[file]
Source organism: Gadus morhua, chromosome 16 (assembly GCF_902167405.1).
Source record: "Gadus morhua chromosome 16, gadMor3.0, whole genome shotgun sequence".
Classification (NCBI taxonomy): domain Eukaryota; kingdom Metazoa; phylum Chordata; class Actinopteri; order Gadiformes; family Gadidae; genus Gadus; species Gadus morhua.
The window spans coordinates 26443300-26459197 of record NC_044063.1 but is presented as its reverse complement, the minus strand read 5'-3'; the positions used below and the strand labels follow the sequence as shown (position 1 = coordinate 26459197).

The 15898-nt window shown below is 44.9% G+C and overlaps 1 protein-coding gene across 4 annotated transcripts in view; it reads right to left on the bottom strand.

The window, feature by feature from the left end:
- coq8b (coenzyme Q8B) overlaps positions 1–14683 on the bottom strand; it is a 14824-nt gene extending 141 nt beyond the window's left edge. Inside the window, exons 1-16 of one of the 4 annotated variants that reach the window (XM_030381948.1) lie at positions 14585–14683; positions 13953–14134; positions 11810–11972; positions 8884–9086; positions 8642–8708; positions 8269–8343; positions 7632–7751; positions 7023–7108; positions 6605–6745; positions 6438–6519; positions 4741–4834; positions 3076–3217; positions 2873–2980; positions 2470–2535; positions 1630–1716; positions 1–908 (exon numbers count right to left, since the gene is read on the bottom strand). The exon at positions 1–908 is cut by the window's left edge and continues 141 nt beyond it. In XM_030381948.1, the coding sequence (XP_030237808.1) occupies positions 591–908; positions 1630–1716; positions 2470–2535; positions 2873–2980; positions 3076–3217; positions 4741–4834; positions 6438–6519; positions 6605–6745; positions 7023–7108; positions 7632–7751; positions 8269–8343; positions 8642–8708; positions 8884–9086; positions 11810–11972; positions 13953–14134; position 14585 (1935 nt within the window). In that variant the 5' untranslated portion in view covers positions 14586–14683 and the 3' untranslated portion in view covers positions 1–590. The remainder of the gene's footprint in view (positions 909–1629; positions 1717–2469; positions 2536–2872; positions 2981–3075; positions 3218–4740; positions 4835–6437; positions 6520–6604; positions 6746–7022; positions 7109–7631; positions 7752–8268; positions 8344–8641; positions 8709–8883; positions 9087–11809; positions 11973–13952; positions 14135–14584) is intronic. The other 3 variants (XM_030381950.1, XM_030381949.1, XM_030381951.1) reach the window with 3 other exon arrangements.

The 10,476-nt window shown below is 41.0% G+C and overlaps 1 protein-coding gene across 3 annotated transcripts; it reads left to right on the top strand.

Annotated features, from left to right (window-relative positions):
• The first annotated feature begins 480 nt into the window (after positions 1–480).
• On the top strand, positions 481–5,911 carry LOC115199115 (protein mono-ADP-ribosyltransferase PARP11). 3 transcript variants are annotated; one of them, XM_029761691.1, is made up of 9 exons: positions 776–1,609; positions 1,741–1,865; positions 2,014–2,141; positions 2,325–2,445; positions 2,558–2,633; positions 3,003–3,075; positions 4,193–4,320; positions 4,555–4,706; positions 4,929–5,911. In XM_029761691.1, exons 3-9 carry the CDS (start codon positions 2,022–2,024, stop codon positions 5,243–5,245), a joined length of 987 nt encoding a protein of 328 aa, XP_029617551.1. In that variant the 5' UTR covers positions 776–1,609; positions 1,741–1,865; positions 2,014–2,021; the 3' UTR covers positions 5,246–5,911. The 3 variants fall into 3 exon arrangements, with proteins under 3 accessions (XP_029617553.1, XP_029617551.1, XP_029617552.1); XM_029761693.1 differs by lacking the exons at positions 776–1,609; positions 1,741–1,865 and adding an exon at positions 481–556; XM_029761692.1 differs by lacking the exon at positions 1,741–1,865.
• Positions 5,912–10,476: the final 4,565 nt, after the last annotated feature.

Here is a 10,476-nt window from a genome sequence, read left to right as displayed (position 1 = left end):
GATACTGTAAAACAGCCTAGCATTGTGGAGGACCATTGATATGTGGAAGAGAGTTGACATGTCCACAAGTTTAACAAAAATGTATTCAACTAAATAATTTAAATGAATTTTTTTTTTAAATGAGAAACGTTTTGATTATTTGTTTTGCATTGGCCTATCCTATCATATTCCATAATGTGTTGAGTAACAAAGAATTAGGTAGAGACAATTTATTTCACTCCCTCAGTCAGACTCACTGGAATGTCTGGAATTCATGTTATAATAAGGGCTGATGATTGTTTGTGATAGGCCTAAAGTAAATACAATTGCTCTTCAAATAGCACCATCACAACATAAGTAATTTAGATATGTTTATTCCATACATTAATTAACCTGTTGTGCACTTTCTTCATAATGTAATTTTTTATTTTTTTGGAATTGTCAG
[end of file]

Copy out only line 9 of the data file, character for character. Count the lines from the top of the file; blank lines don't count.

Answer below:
Annotated features, from left to right (window-relative positions):